Investing in one of our top-rated products is the best way to ensure a bountiful crop this summer.

Maximizing Tomato Plant Growth

Maximizing Tomato Plant Growth

Tomatoes are one of the most widely cultivated vegetables, and if you want to harvest the largest and most flavorful crop possible, it is imperative that you provide your plants with the proper nutrition. Only four to six weeks is the amount of time that nutrients can be preserved in compost or a growth bag. And even controlled-release fertilisers have a lower level of potassium, which is needed for the development of fruit, than tomato feeds, and they will run out of it by the time tomatoes are ripe. Tomato feeds have the optimal level of potassium. Because the use of a quality liquid feed can provide you delicious, ripe tomatoes for a longer period of time than controlled-release fertiliser alone, we decided to investigate which of the already available products would be the most effective in accomplishing our goal. Tomato feeds are also an excellent choice for fertilising floral patio plants that are grown in containers, such as petunias and begonias.

When should tomato plants be fed?

Providing your plants with the nitrogen, phosphorus, and potassium (NPK) they require for healthy growth can be accomplished by incorporating a controlled-release fertiliser into your compost at the time of planting; however, it is possible that these nutrients will be depleted by the time your tomatoes begin to ripen. Once the first truss of fruit has formed on your tomato plants, you should begin providing them with a liquid feed if you haven’t already put a controlled-release fertiliser to the soil.

How frequently should tomato plants be given fertiliser?

Check the product label for the recommended dilution and application frequency, and remember that the majority of products need to be applied at least once per week, with the frequency sometimes rising after the second truss of fruits develops.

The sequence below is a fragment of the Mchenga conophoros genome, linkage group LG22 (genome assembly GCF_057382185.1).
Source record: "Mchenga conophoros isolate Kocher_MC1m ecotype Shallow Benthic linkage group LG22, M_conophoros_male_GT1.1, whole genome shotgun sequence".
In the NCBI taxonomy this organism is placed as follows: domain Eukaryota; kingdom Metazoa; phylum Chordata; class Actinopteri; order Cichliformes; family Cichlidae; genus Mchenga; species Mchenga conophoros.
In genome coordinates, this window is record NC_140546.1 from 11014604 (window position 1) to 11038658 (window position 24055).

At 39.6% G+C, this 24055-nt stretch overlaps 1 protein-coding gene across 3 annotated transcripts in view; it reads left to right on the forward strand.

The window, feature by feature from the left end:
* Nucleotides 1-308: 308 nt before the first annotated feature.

Is the fertiliser for tomatoes good for all plants?

Tomato feeds aren’t just for tomatoes; most have more potassium in relation to the nitrogen and phosphorus, which helps to promote flowering and fruiting. Therefore, you can use a tomato feed on any container-grown plants that produce a lot of flowers or fruits, such as fuchsias, clematis, aubergines, cucumbers, peppers, courgettes, and chillies. This is because tomato feed contains phosphorus, potassium, and magnesium.

Methods for evaluating tomato meals

We chose to evaluate a total of nine different tomato feeds, including eight that are readily available and one that is more specialised and does not require feeding. Midway through the month of April, we potted up tomato ‘Shirley’ plants in a Best Buy peat-free compost in order to provide three plants for each feed treatment. Midway through the month of May, we planted these tomato plants into their final 10L pots with the same compost.

Tomato plants were transplanted into 10 litre containers filled with the specialised compost that was being evaluated. Around the middle of June, we started feeding our tomatoes at the rates that were described on each package. The plants in the specialist compost were given only water.

After six trusses of fruit had formed, we stopped the plants’ growth by pinching out the growing point of the cordons that we used to cultivate our tomatoes and grew them in an unheated polytunnel. We assessed how vigorous the plants were, as well as the quality and quantity of fruits produced by each meal. In addition, we evaluated how simple it was to use each product.